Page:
My Response (But Not My Answer) to "But Isn’t Judaism Sexist?’” Part 2

After last week’s post went up, I received a lot of questions from readers on social media. As a blog writer who writes about a wide variety of things, getting feedback particularly on this type of post was really exciting for me. I strive to write each post with this idea in mind: While there are degrees of struggling, nobody is free from struggle and we all need support. I write about ideas I’m passionate about, but I also write to become a better person, a better thinker, and to better understand other people who may or may not think like I do. 

I have learned the most from the mentors and friends who have advised, thoughtfully criticized, and downright disagreed with my ideas. My goal through this blog is to share some of my experiences, thoughts and perspective in order to foster understanding and, thereby, build a deeper sense of community. So, for this post, I tried to gather the comments and questions from the last post that shared a common theme in hopes to provide greater clarity. 
 

1. Why didn’t you answer the question? 

I responded to the question rather than answered it because I believe that many people do not notice what the question implies. While there usually isn’t any maliciousness behind the question, the question itself presumes an accepted superiority of their philosophy (mainly liberalism/feminism) over another and thereby a right to classify what is and what is not "objectively" sexist. Feminists (or anyone with a more liberal take on women's empowerment) challenge orthodox Judaism and religious societies in general for imposing their own values and ideals of femininity onto women. However, my purpose in responding to rather than answering the question, is to illustrate how feminism imposes its own values onto women just as well.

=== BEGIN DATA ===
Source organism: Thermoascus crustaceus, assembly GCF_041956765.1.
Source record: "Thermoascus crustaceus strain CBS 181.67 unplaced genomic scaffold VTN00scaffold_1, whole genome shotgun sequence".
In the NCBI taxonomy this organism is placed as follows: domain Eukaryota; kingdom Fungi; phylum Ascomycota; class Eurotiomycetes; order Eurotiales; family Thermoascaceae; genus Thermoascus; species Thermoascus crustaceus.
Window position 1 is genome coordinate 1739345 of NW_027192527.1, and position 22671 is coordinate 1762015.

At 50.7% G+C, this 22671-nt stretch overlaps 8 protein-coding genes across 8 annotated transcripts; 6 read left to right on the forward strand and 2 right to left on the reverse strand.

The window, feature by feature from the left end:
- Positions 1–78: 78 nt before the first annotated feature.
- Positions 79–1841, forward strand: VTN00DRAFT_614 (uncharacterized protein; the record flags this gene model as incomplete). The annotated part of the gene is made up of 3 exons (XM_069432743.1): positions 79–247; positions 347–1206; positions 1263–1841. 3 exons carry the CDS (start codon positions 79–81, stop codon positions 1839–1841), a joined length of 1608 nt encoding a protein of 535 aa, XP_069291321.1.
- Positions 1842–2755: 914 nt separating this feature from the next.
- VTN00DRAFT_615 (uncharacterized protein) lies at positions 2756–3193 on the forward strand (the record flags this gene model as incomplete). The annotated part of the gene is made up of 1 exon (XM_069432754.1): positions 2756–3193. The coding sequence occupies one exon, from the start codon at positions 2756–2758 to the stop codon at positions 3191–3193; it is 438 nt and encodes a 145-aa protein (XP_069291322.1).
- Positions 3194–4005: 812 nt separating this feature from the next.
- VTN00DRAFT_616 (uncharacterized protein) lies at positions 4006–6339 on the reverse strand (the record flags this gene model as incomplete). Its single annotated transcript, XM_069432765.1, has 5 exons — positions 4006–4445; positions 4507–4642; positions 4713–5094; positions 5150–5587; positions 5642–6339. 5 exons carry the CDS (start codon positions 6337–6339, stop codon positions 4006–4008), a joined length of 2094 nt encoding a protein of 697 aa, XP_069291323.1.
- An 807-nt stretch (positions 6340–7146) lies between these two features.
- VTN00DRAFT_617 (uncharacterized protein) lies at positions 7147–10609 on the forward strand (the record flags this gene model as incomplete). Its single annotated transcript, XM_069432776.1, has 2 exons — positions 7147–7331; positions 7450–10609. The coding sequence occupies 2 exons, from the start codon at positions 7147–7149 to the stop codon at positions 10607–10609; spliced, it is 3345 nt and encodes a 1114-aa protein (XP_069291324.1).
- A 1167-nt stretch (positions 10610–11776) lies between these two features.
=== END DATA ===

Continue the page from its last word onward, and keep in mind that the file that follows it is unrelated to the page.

As a religious woman who is often “put in the hot seat” for her values and lifestyle, I wanted to take the opportunity to highlight this contradiction. Because of my religious identity, I am expected to defend my lifestyle and choices much more frequently than a woman who subscribes to a more “empowered” ideology. Under a more liberal/feminist "lens", my experience as a woman in a religious community is dissected and scrutinized to a molecular degree. Every aspect of my life - from marriage, to motherhood, to my level of happiness and satisfaction with life – is called into question in order to evaluate where there is potential for enlightenment. These judgments are a consequence of the more modern definitions for female empowerment we have today. I am not arguing that we shouldn’t try to understand women’s lives better in order to prevent injustice or that the practical byproduct of feminist activism - namely institutionalized protections and rights for women broadly - have not been beneficial or worthwhile. Rather, I am pointing out how feminism imposes its own values onto women, while simultaneously criticizing other communities for doing the same. I would not be able to highlight this contradiction if I simply answered the question and tried to defend my identity.

 

2. I take issue with your article, and your main argument, because of your oversimplification of feminism. There are many different feminisms and many feminists fundamentally disagree with another.